Akudama Drive isn’t afraid of killing off its characters, is it? All of the Akudama go out in rather spectacular ways, but it’s especially poignant when Swindler and Courier finally take their turns. I’ve seen it said that all of the Akudama die with smiles on their faces, but Swindler’s death is the most bedevilling, given that she’s really the heart of this story and her callous execution is a seismic moment that profoundly signals that this is a world on the brink of total ruin.
She is the touch paper that ignites a revolution, and in doing so, truly becomes the Akudama Swindler (and finally gets her own cool intro-sequence too!) but behind her smile is the self-confidence of a person that’s finally found a purpose in her life and seems content even with a lightsaber(!) stabbed through her heart: it’s the face of a person that’s won. You can’t ignore the Christ-like symbolism of her being pinned to a cross-shaped slab of blood-splattered concrete either, and it doesn’t half look cool; just like everything else in Akudama Drive, everything, even death, is a beautifully rendered moving image.
Good and bad are a matter of perception? Explaining the Akudama Drive ending
Akudama Drive isn’t interested in binaries: neither side, not Executioners nor Akudama, come out of this with a moral victory. Straight from the off, it’s at pains to point out that the Akudama are not good people, but it’s also made abundantly clear that they live in a heavily oppressed society, where the government have not a jot of care for the notion of collateral damage or due process; if you are so judged as a criminal, you die! By the Akudama Drive ending, it’s quite clear that the Executioners are themselves like wolves in a sheep’s clothing, Akudama in all but name: their eyes, especially when it comes to Swindler’s execution, flash like predators in the night, hunting their prey.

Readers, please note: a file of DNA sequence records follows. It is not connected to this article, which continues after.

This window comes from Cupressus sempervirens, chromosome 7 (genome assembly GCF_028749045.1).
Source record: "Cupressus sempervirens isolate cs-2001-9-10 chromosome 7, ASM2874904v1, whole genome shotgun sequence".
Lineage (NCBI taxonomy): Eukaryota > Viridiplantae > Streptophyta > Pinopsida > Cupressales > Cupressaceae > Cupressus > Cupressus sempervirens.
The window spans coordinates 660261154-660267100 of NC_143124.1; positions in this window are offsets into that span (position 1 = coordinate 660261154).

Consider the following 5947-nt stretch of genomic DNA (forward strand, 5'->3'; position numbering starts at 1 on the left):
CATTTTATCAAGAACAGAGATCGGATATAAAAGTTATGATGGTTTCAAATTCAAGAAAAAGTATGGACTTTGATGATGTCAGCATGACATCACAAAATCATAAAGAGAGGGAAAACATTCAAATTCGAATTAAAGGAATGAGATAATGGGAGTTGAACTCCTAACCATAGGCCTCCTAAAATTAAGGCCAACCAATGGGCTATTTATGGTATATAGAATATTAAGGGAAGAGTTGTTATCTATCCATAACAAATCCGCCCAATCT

Now, of course, on the other side is the psychopathic Cutthroat and Doctor, so this is what I’m saying about binaries, ultimately there are individuals on both sides that have good intentions but it’s left to them to realise that they are living in a messed up world. Swindler and Courier come to this realisation, and right at the end, in the act of restraining a helpless little girl hellbent on avenging her dead parents, Pupil seems to realise this as well. Even the Police Chief turns a gun on himself because he knew all along that the Executioners were out of control, but was too cowardly to do anything about it:
The only thing necessary for the triumph of evil is for good men to do nothing.Edmund Burke
The way the Akudama Drive ending renders these chaotic, climatic scenes is amazing, by the way – it really feels like we’re watching the end of the world unfold, a deeply unsettling apocalyptic feeling with visions of a city being sacked.
And it doesn’t let up as Courier rides out into the city’s outskirts, the silent desolation of his landscape; that leave-less tree, the broken moon shining in the twilight and being hounded by those clearly pilotless flying machines, the sense of hopelessness seeps right in. I was rooting for Brother and Sister to make it to the mountains too, but it was a bitter-sweet feeling, because so much had been sacrificed to carry them there.